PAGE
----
The Week in Review: North Korea Tests Ballistic Missile, World Reacts

Jessica Elsey / July 9, 2017

North Korean Leader Kim Jong Un looks on during the test-fire of inter-continental ballistic missile Hwasong-14 in this undated photo released by North Korea’s Korean Central News Agency (KCNA) in Pyongyang, July, 4 2017. KCNA/via REUTERS

North Korea escalated already heightened global tensions this week by testing an intercontinental ballistic missile (ICBM). In response to the increased threat, the U.S., Japan and South Korea jointly agreed to push for new sanctions on the country at the U.N. Security Council.

While Americans were preparing to celebrate Independence Day, North Korean leader Kim Jong-Un was scheduling a nuclear test, telling reporters it was a “gift” to the U.S. The Hwasong-14 (Mars-14) missile launched July 4 from the country’s capital city Pyongyang.

Confirmed by U.S. and South Korean officials, the missile test marks North Korea’s place among a group of countries that have successfully produced an ICBM. With a projected range of over 5,500km, the missile could now hit U.S. targets including the military base on the island of Guam, as well as the state of Alaska.

Due to North Korea’s relatively small country size, standard long-range missile testing is not possible within its borders. The country uses “lofted trajectory,” which fires the missile vertically and allows it to land back in a similar location to the launch.

Pyongyang’s latest test was monitored by the U.S. military’s Pacific Command. They observed the missile flew for 37 minutes and rose to an altitude of 2,800km before dropping into the Sea of Japan and missing any neighboring airspace.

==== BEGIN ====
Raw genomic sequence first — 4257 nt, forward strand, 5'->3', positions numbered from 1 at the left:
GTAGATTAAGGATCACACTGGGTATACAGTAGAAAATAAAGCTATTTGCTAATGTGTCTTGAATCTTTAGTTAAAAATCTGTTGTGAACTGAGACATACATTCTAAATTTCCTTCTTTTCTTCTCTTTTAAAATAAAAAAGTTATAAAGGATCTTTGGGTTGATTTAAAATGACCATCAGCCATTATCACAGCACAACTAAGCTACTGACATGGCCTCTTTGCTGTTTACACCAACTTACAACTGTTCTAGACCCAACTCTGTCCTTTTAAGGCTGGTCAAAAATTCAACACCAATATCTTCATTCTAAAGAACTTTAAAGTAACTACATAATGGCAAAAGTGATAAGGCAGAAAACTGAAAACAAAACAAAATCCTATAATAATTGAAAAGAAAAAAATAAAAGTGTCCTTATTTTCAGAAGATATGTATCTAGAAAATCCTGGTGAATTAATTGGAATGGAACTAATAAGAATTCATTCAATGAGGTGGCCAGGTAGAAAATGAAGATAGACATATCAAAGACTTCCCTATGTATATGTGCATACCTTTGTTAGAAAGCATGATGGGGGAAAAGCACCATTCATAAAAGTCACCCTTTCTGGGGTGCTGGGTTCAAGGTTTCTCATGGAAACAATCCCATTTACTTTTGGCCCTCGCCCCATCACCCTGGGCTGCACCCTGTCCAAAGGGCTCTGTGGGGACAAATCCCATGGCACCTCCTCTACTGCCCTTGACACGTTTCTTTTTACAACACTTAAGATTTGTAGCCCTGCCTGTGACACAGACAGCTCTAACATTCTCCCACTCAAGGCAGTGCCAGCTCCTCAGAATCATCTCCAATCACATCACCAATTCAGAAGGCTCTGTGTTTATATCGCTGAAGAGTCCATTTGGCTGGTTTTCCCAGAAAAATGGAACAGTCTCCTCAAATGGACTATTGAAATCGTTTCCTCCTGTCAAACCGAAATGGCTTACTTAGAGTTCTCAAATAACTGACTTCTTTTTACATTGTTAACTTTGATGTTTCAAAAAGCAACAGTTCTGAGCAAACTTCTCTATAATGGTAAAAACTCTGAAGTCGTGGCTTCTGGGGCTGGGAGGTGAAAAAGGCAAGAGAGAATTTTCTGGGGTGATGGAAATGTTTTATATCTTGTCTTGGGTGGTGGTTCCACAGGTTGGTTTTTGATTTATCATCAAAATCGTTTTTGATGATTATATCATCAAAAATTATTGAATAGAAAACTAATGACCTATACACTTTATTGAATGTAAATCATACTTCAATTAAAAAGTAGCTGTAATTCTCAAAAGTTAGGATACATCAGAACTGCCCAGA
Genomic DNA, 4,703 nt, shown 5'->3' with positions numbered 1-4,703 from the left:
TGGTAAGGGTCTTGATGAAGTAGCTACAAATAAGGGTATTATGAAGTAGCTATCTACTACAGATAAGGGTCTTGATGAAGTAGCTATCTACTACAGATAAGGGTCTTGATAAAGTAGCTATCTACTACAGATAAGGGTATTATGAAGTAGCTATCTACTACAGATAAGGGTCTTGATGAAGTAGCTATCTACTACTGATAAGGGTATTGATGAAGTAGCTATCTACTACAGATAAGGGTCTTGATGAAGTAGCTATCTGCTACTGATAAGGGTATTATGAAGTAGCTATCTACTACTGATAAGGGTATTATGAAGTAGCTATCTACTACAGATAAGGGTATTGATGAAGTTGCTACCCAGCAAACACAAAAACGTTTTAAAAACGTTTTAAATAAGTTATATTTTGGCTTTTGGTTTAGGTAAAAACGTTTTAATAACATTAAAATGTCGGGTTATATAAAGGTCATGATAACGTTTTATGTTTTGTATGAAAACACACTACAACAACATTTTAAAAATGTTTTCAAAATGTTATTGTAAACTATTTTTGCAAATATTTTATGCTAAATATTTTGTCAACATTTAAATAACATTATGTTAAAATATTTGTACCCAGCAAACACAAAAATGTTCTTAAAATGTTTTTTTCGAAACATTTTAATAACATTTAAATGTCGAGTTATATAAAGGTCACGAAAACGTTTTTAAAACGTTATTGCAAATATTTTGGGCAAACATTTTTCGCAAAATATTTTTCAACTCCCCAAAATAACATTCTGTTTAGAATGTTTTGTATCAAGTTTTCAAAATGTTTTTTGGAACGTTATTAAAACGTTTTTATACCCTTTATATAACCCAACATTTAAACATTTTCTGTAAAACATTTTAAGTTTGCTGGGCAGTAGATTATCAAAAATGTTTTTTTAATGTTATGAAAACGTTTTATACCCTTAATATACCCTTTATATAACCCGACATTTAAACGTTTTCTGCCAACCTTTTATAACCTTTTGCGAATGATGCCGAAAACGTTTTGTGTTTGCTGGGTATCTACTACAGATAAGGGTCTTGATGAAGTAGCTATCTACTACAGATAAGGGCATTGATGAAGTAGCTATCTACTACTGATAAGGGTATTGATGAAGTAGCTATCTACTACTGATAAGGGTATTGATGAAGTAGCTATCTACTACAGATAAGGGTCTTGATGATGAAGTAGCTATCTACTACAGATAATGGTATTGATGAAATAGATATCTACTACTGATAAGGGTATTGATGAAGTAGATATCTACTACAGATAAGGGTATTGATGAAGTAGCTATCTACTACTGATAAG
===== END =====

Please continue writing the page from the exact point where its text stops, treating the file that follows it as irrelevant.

North Korea’s missile development program has made steady advances in recent years. Following launch failures in 2016, the country has accelerated its efforts. Experts believe it could take many years for a successful launch to reach the U.S., but North Korea’s nuclear threat is increasing.

The U.S. responded Wednesday, warning that it was willing to use force against North Korea if necessary. President Donald Trump tweeted, “North Korea is looking for trouble. If China decides to help, that would be great. If not, we will solve the problem without them!”

In the wake of tests earlier in the year, reports suggested Trump’s administration was working on tighter sanctions for North Korea including an oil embargo, restricting foreign trade, blocking its airline and punishing Chinese companies who do business with North Korea.

According to U.S. officials, they are investigating ways to reduce the money available for the country’s nuclear program from neighboring China, one of North Korea’s major allies. The two countries have strong economic and political ties and experts believe China fears an interception in North Korea could lead to collapse in the country which would create wider implications for China as Korean residents flee across the border.

While restrictions are being considered on China, Russia is working to strengthen its ties with North Korea. Trade between the two countries increased by 73 percent during the first two months of 2017 compared to the same period the year before. A new ferry service between the countries began in May, and analysts believe Russian President Vladimir Putin is taking advantage of the tensions between North Korea and the rest of the world to build a strong partnership with Kim Jong-Un’s nation.

On Friday leaders from 122 countries across the globe convened in Germany at the G20 Summit, with North Korea high on the agenda. Trump met separately with Putin and Chinese President Xi Jinping to discuss the mounting crisis.

By Saturday, U.S. Air Force members had joined fighter jets from South Korea and Japan for military training on the Korean Peninsula. U.S. Pacific Air Forces commander Gen. Terrence O’Shaughnessy said in a statement that if called upon they are “trained, equipped and ready to unleash the full lethal capability of our allied air forces.”

As nations across the globe work to combat North Korea’s growing threat, follow all the latest updates via these Flipboard topics and magazines.

North Korea: Learn how this isolated country built an ICBM

Kim Jong-Un: An in depth look at the controversial leader

International Relations: Discover how countries work together across the world to fight threats

G20 by DW News: Stories covering every aspect of the G20 Summit

China Inside & Out by Rich: Does China’s economy depend on North Korea? Find out more here

Trump’s Next 100 Days by Flipboard Newsdesk: Coverage of Trump’s presidential decisions and their impact

~JessE is reading Wimbledon 2017